Back on Topic — More Examples

So what are some other examples of perhaps poorly named yet seemingly intuitive and innocuous classes and IDs? Let me give you some along with some alternatives. Are these examples right or wrong, or black and white? No! But they are food-for-thought. Take them how you like.

ID: #sidebar
A growing trend lately is to place what would normally be “sidebar” content under the main content. In light of this, perhaps “sidebar” isn’t the best choice. How about calling the old sidebar <div> #supporting, #subContent, or #misc?
IDs: #leftCol, #rightCol
What happens if you swap these? #leftCol moves right, #rightCol goes left. Messy. How about using #col1 and #col2 instead, following the numeric order of how they appear in the source code. Even at 100% width they can still be called a column.
CLASS: Italic
During the conception of this article I was going to offer this one as an example when styling some text as a person’s thought (not to be confused with emphasis). Even though I firmly believe this might actually be a solid case for using the <i> element because it is actually part of the content’s meaning and more than just a style, just like writing Latin names; it’s an accepted written standard that was around long before the web was even a notion (but that’s a topic for another day). I will say now, though, if using an italic style to convey thought, then thought is the function and perhaps the best way to style it would be to use a .thought class instead of a class called .italic. A problem does come to the surface when applying emphasis within a thought, thus a .thought em or .normal class might be needed, but this, too, is another topic altogether.
ID: #center
I’ve seen this one used to describe the center column or main content <div>. This one would probably be better off called — as most already do — #content, or even #main. The latter describes the function of the <div> where as the former describes the position, which, over time, may change.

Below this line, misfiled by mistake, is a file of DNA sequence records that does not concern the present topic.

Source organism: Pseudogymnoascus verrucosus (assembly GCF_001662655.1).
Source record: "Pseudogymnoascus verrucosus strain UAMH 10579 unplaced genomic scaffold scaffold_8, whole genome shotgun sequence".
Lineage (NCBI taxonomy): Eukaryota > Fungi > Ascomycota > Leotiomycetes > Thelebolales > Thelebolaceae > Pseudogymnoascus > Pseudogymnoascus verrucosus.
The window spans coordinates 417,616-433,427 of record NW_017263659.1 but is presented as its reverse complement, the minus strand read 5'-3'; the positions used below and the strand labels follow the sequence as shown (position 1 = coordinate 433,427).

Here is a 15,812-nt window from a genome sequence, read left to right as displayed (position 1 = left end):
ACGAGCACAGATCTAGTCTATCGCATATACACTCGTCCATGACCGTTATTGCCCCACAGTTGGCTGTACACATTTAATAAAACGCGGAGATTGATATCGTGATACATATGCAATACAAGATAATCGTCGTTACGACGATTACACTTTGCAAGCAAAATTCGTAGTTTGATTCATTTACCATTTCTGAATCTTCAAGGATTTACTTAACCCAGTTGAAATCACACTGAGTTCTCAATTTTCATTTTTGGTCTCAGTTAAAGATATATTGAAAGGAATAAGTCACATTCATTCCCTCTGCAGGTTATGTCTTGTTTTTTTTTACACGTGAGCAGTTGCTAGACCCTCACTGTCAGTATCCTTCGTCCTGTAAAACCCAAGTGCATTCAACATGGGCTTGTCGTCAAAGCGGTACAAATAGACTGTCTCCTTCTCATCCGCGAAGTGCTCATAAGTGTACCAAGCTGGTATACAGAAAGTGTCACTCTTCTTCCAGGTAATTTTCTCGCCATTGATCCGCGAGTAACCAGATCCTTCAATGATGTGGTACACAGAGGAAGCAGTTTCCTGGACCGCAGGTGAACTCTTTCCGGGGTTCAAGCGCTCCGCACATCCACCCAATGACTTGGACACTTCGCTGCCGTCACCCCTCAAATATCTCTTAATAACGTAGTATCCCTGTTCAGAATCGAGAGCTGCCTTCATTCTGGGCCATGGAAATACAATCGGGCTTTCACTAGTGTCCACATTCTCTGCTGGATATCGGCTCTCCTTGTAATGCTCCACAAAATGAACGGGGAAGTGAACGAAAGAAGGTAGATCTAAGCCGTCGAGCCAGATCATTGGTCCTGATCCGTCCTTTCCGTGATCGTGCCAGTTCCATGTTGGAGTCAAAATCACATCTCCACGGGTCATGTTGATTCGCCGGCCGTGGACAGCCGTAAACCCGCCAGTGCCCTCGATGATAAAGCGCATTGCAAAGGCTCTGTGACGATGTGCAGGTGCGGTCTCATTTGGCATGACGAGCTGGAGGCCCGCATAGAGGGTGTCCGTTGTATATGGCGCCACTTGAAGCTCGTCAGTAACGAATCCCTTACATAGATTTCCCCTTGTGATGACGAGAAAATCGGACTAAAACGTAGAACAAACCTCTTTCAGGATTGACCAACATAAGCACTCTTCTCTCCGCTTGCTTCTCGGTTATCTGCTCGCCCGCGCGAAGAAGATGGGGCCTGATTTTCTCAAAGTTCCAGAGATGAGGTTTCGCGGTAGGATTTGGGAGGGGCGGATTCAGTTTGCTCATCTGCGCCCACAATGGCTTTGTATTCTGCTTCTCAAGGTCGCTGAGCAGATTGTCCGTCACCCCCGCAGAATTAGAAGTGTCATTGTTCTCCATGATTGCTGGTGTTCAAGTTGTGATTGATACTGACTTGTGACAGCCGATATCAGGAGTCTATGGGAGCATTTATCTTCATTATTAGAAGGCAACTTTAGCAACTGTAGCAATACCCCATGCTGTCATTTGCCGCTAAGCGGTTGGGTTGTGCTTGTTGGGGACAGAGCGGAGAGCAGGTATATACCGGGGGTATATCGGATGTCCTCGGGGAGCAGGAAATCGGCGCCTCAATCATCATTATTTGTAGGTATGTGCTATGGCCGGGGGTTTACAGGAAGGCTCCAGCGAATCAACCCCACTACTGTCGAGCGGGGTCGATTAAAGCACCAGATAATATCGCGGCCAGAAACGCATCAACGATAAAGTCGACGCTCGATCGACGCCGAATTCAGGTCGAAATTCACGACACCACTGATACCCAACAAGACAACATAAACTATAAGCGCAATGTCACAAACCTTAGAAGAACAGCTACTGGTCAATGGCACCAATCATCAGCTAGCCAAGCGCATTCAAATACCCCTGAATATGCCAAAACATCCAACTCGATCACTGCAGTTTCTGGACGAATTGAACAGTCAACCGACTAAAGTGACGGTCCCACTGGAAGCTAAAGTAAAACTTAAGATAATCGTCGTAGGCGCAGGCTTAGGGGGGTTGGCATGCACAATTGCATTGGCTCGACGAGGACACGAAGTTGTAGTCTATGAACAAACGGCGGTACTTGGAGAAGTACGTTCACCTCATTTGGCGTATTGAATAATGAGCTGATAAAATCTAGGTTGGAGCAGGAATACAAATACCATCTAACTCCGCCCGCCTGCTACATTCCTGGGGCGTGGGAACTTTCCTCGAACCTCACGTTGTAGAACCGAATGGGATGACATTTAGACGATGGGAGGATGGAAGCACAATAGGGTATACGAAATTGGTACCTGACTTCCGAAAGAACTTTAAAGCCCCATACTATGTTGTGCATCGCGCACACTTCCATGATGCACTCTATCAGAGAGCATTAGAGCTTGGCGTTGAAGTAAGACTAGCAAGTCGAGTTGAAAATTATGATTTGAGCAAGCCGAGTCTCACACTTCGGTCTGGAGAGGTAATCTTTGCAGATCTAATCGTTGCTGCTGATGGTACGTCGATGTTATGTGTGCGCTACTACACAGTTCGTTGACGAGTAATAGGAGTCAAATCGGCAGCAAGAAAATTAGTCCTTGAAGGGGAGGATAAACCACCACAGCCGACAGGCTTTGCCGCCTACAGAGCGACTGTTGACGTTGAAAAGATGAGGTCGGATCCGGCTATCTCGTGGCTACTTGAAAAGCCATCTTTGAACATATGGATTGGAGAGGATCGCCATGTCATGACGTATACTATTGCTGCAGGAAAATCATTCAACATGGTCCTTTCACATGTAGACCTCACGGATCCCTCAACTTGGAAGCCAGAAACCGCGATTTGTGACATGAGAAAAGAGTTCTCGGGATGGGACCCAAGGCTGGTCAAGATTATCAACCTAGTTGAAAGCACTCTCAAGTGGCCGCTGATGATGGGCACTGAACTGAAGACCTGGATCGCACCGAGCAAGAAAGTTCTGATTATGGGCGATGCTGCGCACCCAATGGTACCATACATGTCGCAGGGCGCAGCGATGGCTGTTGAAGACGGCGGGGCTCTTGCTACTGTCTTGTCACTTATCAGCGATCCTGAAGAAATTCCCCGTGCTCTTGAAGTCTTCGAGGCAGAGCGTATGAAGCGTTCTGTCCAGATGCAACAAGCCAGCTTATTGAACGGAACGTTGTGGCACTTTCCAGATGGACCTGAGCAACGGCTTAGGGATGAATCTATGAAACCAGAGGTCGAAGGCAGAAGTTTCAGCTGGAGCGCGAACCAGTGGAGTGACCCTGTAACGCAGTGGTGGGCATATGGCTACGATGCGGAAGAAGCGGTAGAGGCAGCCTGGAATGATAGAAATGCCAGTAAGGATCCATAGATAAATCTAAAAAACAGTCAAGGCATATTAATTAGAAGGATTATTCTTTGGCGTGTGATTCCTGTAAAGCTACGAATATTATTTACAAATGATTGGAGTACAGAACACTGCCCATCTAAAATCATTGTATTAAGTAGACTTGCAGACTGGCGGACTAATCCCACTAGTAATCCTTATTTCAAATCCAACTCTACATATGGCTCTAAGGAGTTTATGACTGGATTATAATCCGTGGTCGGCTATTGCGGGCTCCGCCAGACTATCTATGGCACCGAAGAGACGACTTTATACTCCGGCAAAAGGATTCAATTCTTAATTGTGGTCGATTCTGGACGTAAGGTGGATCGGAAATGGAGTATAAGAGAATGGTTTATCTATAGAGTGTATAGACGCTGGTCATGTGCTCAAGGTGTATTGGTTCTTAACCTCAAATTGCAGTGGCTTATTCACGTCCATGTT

A Logical Middle Ground?

I must issue a warning that even though while I agree with this thinking, typical of my web methodologies I reside somewhere in the middle ground between pure semantics and good old fashioned common-sense. Ask yourself some questions. Your answers will clarify the direction best suited for you. If you’re making a site for a client, will the client be updating the site and using certain classes? If so, are you prepared to write a tutorial on what classes do what because the class and ID names you’ve chosen are less clear than they need to be? Are best practices the wisest choice over convenience-based logic? Who are you trying to satisfy? Are you doing it for the World Wide Web Consortium? Will you or your client be doing a CSS re-boot or re-styling every year or two? If not, is it a good idea to ditch the use such class names as .left or .right? Is it worth it to potentially spend hours coming up with class names based on semantics alone — even though once determined many can be re-used — when coming up with a simple says-all class name may work better for some users? And if you choose not to, aside from the potential re-styling of your or your client’s site, are there any penalties or drawbacks to usability and accessibility?